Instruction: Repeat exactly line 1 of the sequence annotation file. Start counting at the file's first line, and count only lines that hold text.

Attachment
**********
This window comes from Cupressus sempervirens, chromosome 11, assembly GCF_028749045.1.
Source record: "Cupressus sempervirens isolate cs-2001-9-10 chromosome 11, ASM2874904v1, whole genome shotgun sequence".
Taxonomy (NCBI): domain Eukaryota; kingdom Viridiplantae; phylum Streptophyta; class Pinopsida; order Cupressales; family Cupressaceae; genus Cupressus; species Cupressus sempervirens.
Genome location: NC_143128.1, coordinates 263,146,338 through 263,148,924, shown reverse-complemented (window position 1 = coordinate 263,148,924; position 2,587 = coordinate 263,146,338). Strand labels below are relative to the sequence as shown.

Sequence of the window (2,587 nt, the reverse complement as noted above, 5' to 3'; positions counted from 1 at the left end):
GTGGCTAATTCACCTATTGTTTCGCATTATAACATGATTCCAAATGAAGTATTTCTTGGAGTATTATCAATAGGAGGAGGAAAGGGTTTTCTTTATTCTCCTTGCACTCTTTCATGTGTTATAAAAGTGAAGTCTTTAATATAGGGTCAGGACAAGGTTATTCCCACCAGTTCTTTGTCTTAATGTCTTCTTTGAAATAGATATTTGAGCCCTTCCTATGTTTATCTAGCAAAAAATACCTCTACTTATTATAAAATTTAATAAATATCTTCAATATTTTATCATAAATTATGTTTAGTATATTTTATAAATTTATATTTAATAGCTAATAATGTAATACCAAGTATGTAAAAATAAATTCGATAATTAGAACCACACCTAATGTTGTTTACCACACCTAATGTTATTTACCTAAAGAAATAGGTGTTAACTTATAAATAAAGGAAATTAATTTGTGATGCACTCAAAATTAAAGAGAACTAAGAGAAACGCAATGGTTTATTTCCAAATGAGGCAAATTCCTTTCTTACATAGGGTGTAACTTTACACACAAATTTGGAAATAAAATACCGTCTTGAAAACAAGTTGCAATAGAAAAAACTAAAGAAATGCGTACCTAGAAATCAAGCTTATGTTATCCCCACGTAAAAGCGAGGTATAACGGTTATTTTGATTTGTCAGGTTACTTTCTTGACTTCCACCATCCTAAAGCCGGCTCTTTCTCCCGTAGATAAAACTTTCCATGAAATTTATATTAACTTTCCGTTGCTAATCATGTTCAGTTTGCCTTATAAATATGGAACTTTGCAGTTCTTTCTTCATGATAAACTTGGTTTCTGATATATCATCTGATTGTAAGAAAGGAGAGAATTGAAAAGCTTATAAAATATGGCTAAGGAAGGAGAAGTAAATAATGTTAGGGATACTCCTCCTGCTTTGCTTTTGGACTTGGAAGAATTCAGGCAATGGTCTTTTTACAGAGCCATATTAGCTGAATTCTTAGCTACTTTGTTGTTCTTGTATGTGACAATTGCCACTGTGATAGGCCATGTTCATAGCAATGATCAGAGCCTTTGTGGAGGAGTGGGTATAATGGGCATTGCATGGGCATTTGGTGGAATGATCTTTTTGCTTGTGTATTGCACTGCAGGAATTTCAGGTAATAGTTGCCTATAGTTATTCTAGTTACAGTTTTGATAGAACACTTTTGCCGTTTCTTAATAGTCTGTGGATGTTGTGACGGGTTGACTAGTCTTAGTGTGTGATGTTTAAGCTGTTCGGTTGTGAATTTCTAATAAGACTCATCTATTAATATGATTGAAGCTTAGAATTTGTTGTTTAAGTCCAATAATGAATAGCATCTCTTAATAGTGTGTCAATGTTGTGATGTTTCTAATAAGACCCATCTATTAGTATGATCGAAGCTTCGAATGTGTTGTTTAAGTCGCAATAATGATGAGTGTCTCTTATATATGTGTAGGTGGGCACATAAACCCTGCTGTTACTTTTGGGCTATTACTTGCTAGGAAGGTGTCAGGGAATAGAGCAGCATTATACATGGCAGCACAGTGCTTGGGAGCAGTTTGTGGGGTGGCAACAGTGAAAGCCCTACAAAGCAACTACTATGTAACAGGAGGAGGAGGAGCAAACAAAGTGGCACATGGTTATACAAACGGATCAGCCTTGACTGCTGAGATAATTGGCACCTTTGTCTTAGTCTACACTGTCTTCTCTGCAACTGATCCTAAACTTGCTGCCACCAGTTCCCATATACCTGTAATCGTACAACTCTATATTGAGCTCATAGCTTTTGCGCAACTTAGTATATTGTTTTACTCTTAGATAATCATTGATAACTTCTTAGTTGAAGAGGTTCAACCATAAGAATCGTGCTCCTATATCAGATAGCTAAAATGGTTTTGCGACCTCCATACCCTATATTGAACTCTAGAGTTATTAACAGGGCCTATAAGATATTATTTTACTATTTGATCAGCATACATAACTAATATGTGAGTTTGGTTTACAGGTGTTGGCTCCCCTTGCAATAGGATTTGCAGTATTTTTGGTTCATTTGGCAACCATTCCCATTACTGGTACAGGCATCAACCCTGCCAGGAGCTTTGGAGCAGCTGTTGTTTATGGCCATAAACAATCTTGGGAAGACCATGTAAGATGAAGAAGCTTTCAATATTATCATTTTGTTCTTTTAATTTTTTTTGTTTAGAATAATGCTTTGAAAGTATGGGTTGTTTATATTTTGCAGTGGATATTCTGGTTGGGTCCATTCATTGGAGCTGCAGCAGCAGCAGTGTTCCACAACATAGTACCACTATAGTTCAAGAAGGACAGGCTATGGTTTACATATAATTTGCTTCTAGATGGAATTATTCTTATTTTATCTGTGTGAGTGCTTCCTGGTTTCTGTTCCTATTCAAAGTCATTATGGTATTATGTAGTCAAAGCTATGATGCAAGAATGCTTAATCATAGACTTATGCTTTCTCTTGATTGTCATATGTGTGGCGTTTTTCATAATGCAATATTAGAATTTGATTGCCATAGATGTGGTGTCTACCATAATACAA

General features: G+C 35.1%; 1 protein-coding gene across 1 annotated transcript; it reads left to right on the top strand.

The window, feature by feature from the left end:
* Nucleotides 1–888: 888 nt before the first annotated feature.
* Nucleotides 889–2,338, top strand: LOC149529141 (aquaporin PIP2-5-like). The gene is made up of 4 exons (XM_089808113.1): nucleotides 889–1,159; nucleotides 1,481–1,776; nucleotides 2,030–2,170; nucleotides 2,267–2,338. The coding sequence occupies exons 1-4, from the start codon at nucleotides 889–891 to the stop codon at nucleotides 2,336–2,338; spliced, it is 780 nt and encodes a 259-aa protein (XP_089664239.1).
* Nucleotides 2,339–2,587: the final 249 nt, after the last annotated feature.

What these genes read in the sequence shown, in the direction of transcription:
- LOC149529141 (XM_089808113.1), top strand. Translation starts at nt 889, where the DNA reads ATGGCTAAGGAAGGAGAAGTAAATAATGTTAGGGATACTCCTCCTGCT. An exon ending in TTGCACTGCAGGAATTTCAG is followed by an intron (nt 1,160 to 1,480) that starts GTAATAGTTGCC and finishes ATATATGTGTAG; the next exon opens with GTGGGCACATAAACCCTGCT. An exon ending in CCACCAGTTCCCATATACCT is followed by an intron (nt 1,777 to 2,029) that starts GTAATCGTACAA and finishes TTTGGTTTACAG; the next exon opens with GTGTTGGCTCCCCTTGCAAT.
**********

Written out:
This window comes from Cupressus sempervirens, chromosome 11, assembly GCF_028749045.1.